Psychedelic music born of cabin fever. Weird pastel electronica. Bizarre

cut and paste loops. Hazy, mist-clad experimentalism. Eternal drone

theatrics. The music of Finland’s Paavoharju, now preparing for the

release of their 3rd album, is difficult to pin down. The Wire dubbed

the music as “home-taped experimentation married to pop ecstasy”, and

the albums “Yhä hämärää” (2006) and “Laulu laakson kukista” (2008) found

the band worldwide cult fame in the indie scene.


October 2013 sees the release of the band’s third album, titled “Joko

sinä tulet tänne alas tai minä nousen sinne” on Svart Records. Main

composer Lauri Ainala’s penchant for progress and experimentation found

him at a point where it was necessary for Paavoharju to renew itself.

The major stylistic change on the new album is the inclusion of hip hop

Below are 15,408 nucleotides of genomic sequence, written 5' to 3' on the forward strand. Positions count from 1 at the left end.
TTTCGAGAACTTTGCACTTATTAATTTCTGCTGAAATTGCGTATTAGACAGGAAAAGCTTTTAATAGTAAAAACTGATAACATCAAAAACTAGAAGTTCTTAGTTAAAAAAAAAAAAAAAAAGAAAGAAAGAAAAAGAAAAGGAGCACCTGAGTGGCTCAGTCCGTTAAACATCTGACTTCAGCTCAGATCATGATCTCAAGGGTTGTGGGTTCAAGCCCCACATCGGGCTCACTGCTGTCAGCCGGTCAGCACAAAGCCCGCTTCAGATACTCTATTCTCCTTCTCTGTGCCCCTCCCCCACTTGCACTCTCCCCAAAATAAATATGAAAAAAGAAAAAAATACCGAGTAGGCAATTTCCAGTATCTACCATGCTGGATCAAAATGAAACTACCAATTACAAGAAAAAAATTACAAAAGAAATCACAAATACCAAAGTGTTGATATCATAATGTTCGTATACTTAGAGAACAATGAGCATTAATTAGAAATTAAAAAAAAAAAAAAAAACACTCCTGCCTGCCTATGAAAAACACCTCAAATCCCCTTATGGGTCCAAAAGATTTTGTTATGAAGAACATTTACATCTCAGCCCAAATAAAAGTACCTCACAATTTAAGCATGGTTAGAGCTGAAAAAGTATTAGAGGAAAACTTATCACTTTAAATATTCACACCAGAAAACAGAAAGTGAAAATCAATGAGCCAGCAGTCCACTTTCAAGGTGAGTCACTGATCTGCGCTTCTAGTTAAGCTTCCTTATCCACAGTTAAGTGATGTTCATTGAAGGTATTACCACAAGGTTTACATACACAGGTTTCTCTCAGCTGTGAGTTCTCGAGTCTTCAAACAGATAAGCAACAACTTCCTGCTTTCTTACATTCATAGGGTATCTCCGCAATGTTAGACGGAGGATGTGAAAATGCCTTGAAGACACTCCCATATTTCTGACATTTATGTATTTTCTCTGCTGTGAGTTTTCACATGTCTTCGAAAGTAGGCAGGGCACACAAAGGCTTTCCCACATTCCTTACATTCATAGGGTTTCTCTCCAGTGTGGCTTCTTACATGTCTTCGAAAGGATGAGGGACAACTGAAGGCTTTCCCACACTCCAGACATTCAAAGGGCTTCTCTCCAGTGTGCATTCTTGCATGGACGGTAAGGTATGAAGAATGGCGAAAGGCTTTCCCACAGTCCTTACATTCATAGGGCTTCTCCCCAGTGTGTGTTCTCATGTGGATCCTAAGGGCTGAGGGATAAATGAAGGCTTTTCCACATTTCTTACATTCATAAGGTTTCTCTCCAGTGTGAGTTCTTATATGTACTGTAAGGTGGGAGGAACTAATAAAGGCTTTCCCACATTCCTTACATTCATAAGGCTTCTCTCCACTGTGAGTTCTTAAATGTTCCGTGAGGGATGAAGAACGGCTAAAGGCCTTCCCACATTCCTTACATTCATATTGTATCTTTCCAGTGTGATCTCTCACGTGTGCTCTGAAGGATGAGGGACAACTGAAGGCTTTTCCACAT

elements, with rap vocals performed by Paperi T (also of the Helsinki

hip hop group Ruger Hauer), but the handling of these influences is

unconventional. Paavoharju’s brand of hip hop is far removed from its

roots, taken off the streets and thrown into the nocturnal forests of



Familiar building blocks from the group’s previous work, such as the

array of female voices and troubadour Joose Keskitalo, are still there,

but they are distant, often drowned in swathes of electronic haze,

sometimes just barely audible as if a faded memory of something that

once was. The major theme on “Joko sinä tulet tänne alas tai minä nousen

sinne” is alienation – how things familiar turn into things distant and

strange. Speaking of the album, Ainala compares it to an old family

homestead to which one returns after decades and in whose decayed state

there is both horror and beauty.

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